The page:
Author: Tara Oldfield
Under Section 9 close Section 9 Definition Section 9 of the Public Records Act 1973 allows for the closure of “personal or private” records. This prevents the violation of personal privacy and covers such material as personnel records, medical records, police and prison records and case records concerning students, welfare recipients, children in government care or compensation claimants. of the Public Records Act 1973, files of a personal or private nature are closed from between 75 to 99 years to prevent the violation of personal privacy. On the 1st of January 2017, another year of files was opened to the public for the first time. The following record is included in this year’s openings:
A capital case
Alfred Bye’s capital case file close file Definition An accumulation of documents relating to the same subject, person, activity or transaction that are kept together. Documents in a file are usually, but not always, fastened together. Files are usually arranged in an identifiable sequence (e.g. numerical or alphabetical). is one of three 1941 capital files now open, he was executed on the 22nd of December 1941 for stabbing his love rival to death.
In 1930, returned WW1 soldier Alfred Bye became engaged to a woman named Amelia Ogier. The marriage never eventuated with Amelia growing tired of Alfred’s gambling habit, she broke off their engagement after three years together.
The pair didn’t speak for some years and Amelia became involved with another soldier, Thomas Walker. Upon learning of their involvement, Alfred begged Amelia to give him another chance and marry him.
According to the Medical Officer Report within the case file:
“Bye admits that he was extremely jealous of Walker whom he believed to be preventing Miss Ogier from marrying him. Bye states that soon after his first meeting with Walker on the 23rd August 1941 Walker told him that he would fight Bye for Miss Ogier. Bye informs me that it was as a result of this incident that he purchased the knife with the intention of using it on Walker when the occasion arose. He delayed doing so for a month because he still had hopes for gaining the affections of Miss Ogier.”
According to testimony within the case file, Bye met with Miss Ogier a number of times begging her to marry him. She refused each time.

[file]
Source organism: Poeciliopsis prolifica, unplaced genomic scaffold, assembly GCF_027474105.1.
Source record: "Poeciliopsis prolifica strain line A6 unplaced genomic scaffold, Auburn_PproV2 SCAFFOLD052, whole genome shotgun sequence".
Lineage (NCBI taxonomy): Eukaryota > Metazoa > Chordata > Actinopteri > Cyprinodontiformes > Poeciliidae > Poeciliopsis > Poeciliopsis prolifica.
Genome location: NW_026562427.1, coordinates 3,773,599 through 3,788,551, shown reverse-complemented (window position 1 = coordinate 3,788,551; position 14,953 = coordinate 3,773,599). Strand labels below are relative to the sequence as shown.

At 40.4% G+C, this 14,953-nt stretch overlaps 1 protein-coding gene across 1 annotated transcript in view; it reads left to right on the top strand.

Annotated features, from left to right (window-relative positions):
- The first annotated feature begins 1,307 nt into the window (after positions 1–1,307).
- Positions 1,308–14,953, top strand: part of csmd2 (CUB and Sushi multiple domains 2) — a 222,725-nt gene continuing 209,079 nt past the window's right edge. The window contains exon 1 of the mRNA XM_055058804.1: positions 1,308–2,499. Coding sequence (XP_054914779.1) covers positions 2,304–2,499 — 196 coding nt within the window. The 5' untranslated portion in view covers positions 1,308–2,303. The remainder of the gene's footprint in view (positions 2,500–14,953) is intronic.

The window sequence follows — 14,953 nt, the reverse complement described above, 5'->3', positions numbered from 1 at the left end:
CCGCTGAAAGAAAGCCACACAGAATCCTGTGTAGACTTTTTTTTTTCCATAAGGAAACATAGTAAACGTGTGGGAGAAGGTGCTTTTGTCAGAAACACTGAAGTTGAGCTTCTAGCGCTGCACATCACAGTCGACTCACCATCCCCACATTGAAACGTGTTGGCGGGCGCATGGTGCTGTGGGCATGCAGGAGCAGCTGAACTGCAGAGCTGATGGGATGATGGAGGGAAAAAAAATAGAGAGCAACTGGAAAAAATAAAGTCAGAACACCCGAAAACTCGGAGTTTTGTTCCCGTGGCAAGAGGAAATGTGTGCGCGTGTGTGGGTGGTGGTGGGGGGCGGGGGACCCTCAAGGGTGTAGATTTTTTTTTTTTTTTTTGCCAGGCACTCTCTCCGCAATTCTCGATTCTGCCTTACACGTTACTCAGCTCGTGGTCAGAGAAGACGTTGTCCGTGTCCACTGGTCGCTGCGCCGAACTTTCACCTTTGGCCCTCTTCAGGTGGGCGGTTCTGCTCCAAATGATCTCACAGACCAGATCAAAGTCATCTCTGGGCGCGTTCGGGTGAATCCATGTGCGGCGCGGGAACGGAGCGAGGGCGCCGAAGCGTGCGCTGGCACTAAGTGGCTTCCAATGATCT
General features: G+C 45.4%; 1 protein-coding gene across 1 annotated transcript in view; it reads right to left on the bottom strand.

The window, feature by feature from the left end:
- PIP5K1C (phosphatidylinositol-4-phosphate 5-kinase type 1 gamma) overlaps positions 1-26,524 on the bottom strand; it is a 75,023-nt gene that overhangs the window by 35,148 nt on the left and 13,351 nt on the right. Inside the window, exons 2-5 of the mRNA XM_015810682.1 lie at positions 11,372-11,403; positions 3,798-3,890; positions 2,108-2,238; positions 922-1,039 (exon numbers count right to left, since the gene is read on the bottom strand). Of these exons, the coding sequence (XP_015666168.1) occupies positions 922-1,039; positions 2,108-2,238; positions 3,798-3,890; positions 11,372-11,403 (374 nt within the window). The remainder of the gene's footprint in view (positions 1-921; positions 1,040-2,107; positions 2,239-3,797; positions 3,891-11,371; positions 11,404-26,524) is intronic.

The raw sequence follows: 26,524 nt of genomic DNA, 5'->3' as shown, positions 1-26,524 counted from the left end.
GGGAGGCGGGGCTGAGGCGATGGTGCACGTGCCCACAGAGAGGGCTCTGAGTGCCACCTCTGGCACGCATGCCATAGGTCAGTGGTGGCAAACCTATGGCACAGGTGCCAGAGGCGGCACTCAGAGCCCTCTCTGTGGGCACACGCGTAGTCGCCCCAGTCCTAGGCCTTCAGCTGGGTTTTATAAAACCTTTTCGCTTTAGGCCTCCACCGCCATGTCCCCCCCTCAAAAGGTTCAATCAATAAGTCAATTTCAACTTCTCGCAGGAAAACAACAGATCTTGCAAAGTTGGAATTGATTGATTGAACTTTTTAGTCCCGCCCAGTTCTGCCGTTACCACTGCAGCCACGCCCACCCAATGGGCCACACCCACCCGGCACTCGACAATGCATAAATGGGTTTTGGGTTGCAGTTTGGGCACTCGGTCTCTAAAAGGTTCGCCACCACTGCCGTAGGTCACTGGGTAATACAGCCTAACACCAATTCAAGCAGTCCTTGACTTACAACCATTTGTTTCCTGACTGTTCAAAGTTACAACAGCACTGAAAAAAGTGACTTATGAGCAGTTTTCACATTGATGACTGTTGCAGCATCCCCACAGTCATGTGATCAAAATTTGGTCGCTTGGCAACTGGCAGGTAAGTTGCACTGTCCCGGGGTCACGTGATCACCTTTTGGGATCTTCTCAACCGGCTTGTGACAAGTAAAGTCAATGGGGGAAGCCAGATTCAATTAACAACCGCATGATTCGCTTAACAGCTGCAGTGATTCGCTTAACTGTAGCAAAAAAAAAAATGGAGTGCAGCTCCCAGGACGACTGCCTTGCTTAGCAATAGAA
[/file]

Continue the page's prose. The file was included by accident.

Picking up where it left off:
Report relative to Prisoner Alfred Bye:
“On the 27th September 1941 she (Miss Ogier) was walking along Swanston St, Melbourne, with Walker and her two nieces, when Bye approached and drew her to one side. He told her that he had made an allotment of his military pay to her. Walker came up and after some conversation between the two men, Bye made an attempt to strike Walker, but Miss Ogier influenced the men not to fight. The party then continued to the Princess Theatre, Spring St, Melbourne, leaving Bye standing in the street. Five minutes after they had entered the theatre, Walker left saying that he was going out for a smoke. Apparently Bye had followed them as outside the theatre the two men met. They proceeded to the Treasury Gardens and after a heated argument, they commenced to fight. During the struggle, Bye stabbed Walker a number of times with a knife inflicting injuries which resulted in his death. After throwing the knife away, Bye went to the Spencer St Railway Station and later returned to Bacchus Marsh on the 11-25 pm train.”
The case, and execution, made headline news at the time.
Bye was captured and stood trial. The Inspector General Penal and Gaols Department report has some interesting things to say about Bye, referring to him as ‘low grade’ and ‘subnormal’:
“My observations of him are based entirely upon my interviews with him.
Intelligence and Schooling.
He is definitely subnormal. I judge him to be a low grade moron and like most such persons his is possessed of much low cunning. He lies readily but it is comparatively easy to circumvent him and cause him to contradict himself. His conversation is halting and his vocabulary very limited. His memory is poor and disjointed. He admits that he did not do well at school finding it very difficult to learn lessons. He has never read a book and, in any case, he can read only very simple words.
He is emotional, inclined to hysteria and given to self pity. He does a good deal of weeping and moaning. He appears to be very irritable, stubborn and at times jealous. He did not realise the full significance of his plight until his solicitors advised him not to appeal but to be prepared for the worst. Then he broke down, but I have reason to believe that much of his distress and most of his complaints were simulated.
He says “I did not mean to kill him. We went to have a fight. I took the knife with me. He was bigger than me. Walker had a bottle of beer and we shared it before the fight. He was too strong for me. He grabbed me by the throat. So I took my knife and used it.” One can understand this futile, weak, irritable, obstinate, jealous, low grade man striking and striking until his insane fury is satiated. The description I have given of him does not mean that he is a certifiable mental deficient. In a limited environment he could earn his living and with proper teaching in – early youth he could have managed his affairs prudently. But he is far below the standard of a desirable citizen.”
Death sentence and execution
Alfred Bye was sentenced to death for the murder of Thomas Walker. He was executed on the 22nd of December 1941 at Pentridge.